Sudanese President Omar al-Bashir waves on stage during a ceremony to declare an end to 13 years of conflict in Darfur on September 7, 2016 in the North Darfur state capital El-Fasher.
KHARTOUM, Sudan - The United Arab Emirates has offered $1.4 billion(R16.52 billion) to Sudan&39;s central bank to help Khartoum tackle an acute foreign exchange crisis, the official Sudanese news agency reported Tuesday.
The Sudanese pound has weakened against the dollar in recent months on the black market amid a shortage of hard foreign currency, in turn forcing the central bank to devalue the pound this year.
"President Omar al-Bashir has been informed by the UAE that it is giving Sudan 4 billion dirhams... as a central bank deposit to help support the country&39;s foreign currency reserves," the official SUNA news agency reported.
The report did not provide further details on the aid.
Sudan&39;s economy has rapidly deteriorated after the south separated in 2011, taking with it nearly 75 percent of the country&39;s oil earnings, and in turn, putting further pressure on the foreign exchange market.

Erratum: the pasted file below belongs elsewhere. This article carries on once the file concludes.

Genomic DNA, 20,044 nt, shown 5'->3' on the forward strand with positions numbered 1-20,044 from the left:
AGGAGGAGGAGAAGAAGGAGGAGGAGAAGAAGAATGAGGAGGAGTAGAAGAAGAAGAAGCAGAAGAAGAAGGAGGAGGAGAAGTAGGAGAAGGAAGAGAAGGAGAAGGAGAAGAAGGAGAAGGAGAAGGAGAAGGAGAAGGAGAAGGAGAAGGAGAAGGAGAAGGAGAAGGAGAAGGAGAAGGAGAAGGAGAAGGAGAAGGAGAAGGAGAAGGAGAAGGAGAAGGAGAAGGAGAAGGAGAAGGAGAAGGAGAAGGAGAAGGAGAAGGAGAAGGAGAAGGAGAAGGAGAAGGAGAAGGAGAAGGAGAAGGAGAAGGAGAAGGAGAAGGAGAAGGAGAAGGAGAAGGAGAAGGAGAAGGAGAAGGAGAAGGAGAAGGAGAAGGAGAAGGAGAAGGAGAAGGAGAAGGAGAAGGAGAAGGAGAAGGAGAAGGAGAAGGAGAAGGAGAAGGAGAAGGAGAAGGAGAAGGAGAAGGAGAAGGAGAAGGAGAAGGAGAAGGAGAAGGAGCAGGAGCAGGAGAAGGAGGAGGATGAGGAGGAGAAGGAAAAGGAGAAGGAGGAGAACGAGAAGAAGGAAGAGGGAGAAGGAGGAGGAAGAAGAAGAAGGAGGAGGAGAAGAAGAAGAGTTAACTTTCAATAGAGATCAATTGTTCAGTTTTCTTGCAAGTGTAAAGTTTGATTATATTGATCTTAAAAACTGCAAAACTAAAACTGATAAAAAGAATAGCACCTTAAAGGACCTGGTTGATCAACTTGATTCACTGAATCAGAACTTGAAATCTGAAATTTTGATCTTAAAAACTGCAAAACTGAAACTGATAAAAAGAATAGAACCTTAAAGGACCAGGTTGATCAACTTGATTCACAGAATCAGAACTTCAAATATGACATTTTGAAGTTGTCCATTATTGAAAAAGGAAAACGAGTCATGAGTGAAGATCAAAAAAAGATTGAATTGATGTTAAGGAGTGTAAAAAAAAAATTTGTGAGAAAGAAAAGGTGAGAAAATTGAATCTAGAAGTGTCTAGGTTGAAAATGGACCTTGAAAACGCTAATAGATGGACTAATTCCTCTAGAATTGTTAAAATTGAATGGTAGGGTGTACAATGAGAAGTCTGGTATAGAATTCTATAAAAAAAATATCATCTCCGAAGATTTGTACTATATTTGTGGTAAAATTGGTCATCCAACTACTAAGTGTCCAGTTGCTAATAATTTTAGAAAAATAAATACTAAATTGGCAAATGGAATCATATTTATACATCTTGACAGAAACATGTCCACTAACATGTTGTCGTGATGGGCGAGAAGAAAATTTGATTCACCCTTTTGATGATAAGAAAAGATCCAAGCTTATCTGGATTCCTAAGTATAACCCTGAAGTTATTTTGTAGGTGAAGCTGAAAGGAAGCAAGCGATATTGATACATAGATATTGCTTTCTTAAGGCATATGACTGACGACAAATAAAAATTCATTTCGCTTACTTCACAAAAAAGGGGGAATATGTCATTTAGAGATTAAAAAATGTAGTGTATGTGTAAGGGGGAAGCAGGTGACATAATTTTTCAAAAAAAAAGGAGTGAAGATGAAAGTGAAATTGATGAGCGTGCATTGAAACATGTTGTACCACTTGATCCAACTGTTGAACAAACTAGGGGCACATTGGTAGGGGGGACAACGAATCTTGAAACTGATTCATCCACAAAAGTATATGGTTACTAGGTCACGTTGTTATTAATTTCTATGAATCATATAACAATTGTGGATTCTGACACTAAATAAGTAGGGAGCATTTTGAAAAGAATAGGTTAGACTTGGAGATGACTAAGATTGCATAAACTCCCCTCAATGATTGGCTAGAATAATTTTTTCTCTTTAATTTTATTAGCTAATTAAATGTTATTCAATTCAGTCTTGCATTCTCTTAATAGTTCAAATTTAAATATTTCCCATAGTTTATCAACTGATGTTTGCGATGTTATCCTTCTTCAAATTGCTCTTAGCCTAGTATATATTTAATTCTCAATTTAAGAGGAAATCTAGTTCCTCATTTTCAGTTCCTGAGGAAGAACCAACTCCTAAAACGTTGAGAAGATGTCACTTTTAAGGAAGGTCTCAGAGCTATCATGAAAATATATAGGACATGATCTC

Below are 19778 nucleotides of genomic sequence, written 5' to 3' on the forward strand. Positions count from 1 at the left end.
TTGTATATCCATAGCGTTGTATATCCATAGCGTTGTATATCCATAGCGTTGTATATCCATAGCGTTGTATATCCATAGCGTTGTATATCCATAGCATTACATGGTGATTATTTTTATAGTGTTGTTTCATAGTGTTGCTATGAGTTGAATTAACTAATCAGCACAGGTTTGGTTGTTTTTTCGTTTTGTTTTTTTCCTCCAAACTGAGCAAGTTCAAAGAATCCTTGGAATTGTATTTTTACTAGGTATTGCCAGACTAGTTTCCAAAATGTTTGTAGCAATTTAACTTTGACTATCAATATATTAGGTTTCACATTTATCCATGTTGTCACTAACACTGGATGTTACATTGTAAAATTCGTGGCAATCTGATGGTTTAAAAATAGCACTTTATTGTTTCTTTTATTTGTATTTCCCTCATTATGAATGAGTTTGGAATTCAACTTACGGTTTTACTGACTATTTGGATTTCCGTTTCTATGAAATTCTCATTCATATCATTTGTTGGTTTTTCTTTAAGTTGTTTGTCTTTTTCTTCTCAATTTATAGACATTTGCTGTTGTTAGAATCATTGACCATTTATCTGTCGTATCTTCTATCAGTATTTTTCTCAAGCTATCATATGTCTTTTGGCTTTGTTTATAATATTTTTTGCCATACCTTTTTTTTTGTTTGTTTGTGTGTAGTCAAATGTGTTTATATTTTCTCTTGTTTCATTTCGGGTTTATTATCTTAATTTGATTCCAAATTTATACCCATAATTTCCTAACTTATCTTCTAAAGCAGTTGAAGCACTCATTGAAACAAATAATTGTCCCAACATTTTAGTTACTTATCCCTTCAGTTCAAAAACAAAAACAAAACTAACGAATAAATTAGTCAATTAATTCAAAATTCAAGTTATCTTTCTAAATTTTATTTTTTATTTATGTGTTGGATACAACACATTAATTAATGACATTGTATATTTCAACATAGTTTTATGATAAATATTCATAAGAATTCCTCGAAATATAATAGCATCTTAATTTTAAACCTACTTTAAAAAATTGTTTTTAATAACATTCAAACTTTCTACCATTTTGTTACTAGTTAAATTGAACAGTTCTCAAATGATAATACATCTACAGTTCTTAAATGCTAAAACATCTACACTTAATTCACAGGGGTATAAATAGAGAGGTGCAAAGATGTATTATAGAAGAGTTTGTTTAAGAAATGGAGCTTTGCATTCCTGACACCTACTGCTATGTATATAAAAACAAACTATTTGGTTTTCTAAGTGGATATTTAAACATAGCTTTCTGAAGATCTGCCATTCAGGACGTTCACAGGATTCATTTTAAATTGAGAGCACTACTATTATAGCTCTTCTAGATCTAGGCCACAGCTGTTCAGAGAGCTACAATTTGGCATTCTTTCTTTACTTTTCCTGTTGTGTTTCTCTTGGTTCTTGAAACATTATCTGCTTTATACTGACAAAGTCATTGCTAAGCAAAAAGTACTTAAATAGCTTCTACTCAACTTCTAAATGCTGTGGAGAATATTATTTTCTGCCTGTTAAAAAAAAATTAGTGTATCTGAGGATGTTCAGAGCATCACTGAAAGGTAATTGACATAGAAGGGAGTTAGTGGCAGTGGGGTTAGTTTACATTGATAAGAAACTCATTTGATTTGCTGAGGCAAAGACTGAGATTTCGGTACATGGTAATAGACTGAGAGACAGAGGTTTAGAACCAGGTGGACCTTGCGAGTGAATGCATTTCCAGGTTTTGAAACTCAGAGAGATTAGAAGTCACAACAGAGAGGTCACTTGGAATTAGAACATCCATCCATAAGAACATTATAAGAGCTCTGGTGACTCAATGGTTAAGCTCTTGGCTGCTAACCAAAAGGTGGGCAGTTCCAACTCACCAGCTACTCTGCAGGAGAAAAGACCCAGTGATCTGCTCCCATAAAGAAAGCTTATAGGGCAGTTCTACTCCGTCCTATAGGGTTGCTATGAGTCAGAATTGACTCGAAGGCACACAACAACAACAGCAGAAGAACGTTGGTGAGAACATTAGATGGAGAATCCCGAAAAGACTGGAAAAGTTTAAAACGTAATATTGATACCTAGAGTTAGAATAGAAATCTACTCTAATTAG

The Sudanese pound had plunged sharply in late 2017 on the black market, and the authorities in a bid to end the market volatility have devalued the currency twice since January.
On Tuesday, the pound traded at 32 to the dollar on the black market, compared with the official rate of 30.
The UAE aid comes just days after SUNA reported that the central bank had agreed to a $2 billion loan from Turkish conglomerate Ozturk to help Sudan purchase petroleum products and wheat. The report did not provide details of the deal.
The weakening of the pound has contributed to surging inflation, which currently is at more than 50 percent.
Since January sporadic protests have erupted in Khartoum and some other parts of the country after the cost of bread soared on the back of rising flour prices.
The authorities have curbed the protests, but high food prices continue to spread discontent across the country.
Sudan&39;s overall economy had also suffered due to Washington&39;s trade sanctions imposed on Khartoum in 1997.
Although the embargo was lifted on October 12, Washington has still kept Sudan in its list of "state sponsor of terrorism," making it difficult for Khartoum to access foreign loans and aid.